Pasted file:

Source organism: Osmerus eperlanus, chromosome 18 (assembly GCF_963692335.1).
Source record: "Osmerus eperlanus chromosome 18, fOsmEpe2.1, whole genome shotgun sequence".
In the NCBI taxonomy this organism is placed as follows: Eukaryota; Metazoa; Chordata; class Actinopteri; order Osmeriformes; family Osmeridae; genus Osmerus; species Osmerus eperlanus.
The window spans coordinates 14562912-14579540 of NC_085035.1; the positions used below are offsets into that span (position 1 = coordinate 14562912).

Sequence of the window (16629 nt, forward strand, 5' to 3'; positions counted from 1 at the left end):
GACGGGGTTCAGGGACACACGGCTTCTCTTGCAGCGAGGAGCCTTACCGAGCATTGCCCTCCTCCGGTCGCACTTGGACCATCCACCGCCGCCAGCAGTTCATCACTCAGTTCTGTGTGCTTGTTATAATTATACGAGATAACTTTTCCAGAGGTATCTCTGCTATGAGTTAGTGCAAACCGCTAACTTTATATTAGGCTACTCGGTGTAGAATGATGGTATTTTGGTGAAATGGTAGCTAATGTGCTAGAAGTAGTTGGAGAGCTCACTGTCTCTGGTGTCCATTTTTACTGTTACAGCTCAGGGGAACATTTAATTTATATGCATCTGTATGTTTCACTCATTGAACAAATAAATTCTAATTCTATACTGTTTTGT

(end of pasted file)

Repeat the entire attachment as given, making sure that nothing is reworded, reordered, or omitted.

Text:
Source organism: Osmerus eperlanus, chromosome 18 (assembly GCF_963692335.1).
Source record: "Osmerus eperlanus chromosome 18, fOsmEpe2.1, whole genome shotgun sequence".
In the NCBI taxonomy this organism is placed as follows: Eukaryota; Metazoa; Chordata; class Actinopteri; order Osmeriformes; family Osmeridae; genus Osmerus; species Osmerus eperlanus.
The window spans coordinates 14562912-14579540 of NC_085035.1; the positions used below are offsets into that span (position 1 = coordinate 14562912).

Sequence of the window (16629 nt, forward strand, 5' to 3'; positions counted from 1 at the left end):
GACGGGGTTCAGGGACACACGGCTTCTCTTGCAGCGAGGAGCCTTACCGAGCATTGCCCTCCTCCGGTCGCACTTGGACCATCCACCGCCGCCAGCAGTTCATCACTCAGTTCTGTGTGCTTGTTATAATTATACGAGATAACTTTTCCAGAGGTATCTCTGCTATGAGTTAGTGCAAACCGCTAACTTTATATTAGGCTACTCGGTGTAGAATGATGGTATTTTGGTGAAATGGTAGCTAATGTGCTAGAAGTAGTTGGAGAGCTCACTGTCTCTGGTGTCCATTTTTACTGTTACAGCTCAGGGGAACATTTAATTTATATGCATCTGTATGTTTCACTCATTGAACAAATAAATTCTAATTCTATACTGTTTTGT